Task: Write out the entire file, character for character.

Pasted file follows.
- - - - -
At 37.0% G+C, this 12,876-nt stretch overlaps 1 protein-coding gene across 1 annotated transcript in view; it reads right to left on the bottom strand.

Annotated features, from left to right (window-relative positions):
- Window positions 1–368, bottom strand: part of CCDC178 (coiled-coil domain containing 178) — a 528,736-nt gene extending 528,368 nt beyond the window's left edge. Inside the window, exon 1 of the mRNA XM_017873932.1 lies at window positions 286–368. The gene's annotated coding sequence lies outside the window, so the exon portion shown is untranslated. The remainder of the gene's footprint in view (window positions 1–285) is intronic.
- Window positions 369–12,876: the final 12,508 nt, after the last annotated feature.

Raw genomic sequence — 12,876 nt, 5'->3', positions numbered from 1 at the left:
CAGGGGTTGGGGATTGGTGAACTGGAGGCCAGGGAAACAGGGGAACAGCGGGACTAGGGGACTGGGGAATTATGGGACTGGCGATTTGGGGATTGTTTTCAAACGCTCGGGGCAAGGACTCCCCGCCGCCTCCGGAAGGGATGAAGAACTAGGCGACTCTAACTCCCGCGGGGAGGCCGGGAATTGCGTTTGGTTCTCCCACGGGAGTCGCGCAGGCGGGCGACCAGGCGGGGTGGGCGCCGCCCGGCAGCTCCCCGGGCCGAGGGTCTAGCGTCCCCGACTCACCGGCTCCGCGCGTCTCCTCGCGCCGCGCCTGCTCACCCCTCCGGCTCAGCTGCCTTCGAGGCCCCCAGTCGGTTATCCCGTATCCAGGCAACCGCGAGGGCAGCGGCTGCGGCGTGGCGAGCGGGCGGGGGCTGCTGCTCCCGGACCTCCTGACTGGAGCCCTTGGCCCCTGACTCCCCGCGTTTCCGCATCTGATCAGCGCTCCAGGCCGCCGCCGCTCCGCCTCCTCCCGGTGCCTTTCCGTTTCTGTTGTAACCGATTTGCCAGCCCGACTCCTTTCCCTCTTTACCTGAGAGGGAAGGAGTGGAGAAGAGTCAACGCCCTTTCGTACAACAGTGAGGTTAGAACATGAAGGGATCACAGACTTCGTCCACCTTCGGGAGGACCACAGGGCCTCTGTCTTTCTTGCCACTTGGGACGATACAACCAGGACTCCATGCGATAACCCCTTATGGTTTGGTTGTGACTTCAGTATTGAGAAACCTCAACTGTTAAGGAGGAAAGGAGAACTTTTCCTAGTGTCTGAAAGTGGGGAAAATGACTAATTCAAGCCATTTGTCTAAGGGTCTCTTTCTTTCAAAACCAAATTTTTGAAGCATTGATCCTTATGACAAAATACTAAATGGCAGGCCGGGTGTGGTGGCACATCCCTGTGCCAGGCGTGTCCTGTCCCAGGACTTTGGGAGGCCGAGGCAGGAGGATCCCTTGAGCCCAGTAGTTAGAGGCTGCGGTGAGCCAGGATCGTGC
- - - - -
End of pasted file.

At 37.0% G+C, this 12,876-nt stretch overlaps 1 protein-coding gene across 1 annotated transcript in view; it reads right to left on the bottom strand.

Annotated features, from left to right (window-relative positions):
- Window positions 1–368, bottom strand: part of CCDC178 (coiled-coil domain containing 178) — a 528,736-nt gene extending 528,368 nt beyond the window's left edge. Inside the window, exon 1 of the mRNA XM_017873932.1 lies at window positions 286–368. The gene's annotated coding sequence lies outside the window, so the exon portion shown is untranslated. The remainder of the gene's footprint in view (window positions 1–285) is intronic.
- Window positions 369–12,876: the final 12,508 nt, after the last annotated feature.

Raw genomic sequence — 12,876 nt, 5'->3', positions numbered from 1 at the left:
CAGGGGTTGGGGATTGGTGAACTGGAGGCCAGGGAAACAGGGGAACAGCGGGACTAGGGGACTGGGGAATTATGGGACTGGCGATTTGGGGATTGTTTTCAAACGCTCGGGGCAAGGACTCCCCGCCGCCTCCGGAAGGGATGAAGAACTAGGCGACTCTAACTCCCGCGGGGAGGCCGGGAATTGCGTTTGGTTCTCCCACGGGAGTCGCGCAGGCGGGCGACCAGGCGGGGTGGGCGCCGCCCGGCAGCTCCCCGGGCCGAGGGTCTAGCGTCCCCGACTCACCGGCTCCGCGCGTCTCCTCGCGCCGCGCCTGCTCACCCCTCCGGCTCAGCTGCCTTCGAGGCCCCCAGTCGGTTATCCCGTATCCAGGCAACCGCGAGGGCAGCGGCTGCGGCGTGGCGAGCGGGCGGGGGCTGCTGCTCCCGGACCTCCTGACTGGAGCCCTTGGCCCCTGACTCCCCGCGTTTCCGCATCTGATCAGCGCTCCAGGCCGCCGCCGCTCCGCCTCCTCCCGGTGCCTTTCCGTTTCTGTTGTAACCGATTTGCCAGCCCGACTCCTTTCCCTCTTTACCTGAGAGGGAAGGAGTGGAGAAGAGTCAACGCCCTTTCGTACAACAGTGAGGTTAGAACATGAAGGGATCACAGACTTCGTCCACCTTCGGGAGGACCACAGGGCCTCTGTCTTTCTTGCCACTTGGGACGATACAACCAGGACTCCATGCGATAACCCCTTATGGTTTGGTTGTGACTTCAGTATTGAGAAACCTCAACTGTTAAGGAGGAAAGGAGAACTTTTCCTAGTGTCTGAAAGTGGGGAAAATGACTAATTCAAGCCATTTGTCTAAGGGTCTCTTTCTTTCAAAACCAAATTTTTGAAGCATTGATCCTTATGACAAAATACTAAATGGCAGGCCGGGTGTGGTGGCACATCCCTGTGCCAGGCGTGTCCTGTCCCAGGACTTTGGGAGGCCGAGGCAGGAGGATCCCTTGAGCCCAGTAGTTAGAGGCTGCGGTGAGCCAGGATCGTGC